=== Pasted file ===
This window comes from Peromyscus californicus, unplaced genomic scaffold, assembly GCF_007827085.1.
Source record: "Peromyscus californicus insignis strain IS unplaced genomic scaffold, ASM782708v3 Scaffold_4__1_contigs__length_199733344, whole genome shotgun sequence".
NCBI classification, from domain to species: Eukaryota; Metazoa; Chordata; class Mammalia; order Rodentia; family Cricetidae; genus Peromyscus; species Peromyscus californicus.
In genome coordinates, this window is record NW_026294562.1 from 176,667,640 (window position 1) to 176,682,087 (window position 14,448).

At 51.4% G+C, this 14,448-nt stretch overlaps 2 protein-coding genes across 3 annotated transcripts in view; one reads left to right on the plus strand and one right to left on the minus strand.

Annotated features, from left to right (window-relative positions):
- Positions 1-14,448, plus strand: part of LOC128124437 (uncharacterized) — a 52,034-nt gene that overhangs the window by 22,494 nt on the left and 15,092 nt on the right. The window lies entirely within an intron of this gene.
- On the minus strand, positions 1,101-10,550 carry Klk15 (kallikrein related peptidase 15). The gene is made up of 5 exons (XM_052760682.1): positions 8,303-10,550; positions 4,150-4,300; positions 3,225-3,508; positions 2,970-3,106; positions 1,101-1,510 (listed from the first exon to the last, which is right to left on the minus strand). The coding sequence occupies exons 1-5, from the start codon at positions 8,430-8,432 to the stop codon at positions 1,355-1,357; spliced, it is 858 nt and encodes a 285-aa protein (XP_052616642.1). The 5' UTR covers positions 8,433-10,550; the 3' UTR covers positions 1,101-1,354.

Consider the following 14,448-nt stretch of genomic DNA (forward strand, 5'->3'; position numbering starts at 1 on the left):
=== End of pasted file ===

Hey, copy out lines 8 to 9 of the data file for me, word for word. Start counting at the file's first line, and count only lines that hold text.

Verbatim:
- On the minus strand, positions 1,101-10,550 carry Klk15 (kallikrein related peptidase 15). The gene is made up of 5 exons (XM_052760682.1): positions 8,303-10,550; positions 4,150-4,300; positions 3,225-3,508; positions 2,970-3,106; positions 1,101-1,510 (listed from the first exon to the last, which is right to left on the minus strand). The coding sequence occupies exons 1-5, from the start codon at positions 8,430-8,432 to the stop codon at positions 1,355-1,357; spliced, it is 858 nt and encodes a 285-aa protein (XP_052616642.1). The 5' UTR covers positions 8,433-10,550; the 3' UTR covers positions 1,101-1,354.

Consider the following 14,448-nt stretch of genomic DNA (forward strand, 5'->3'; position numbering starts at 1 on the left):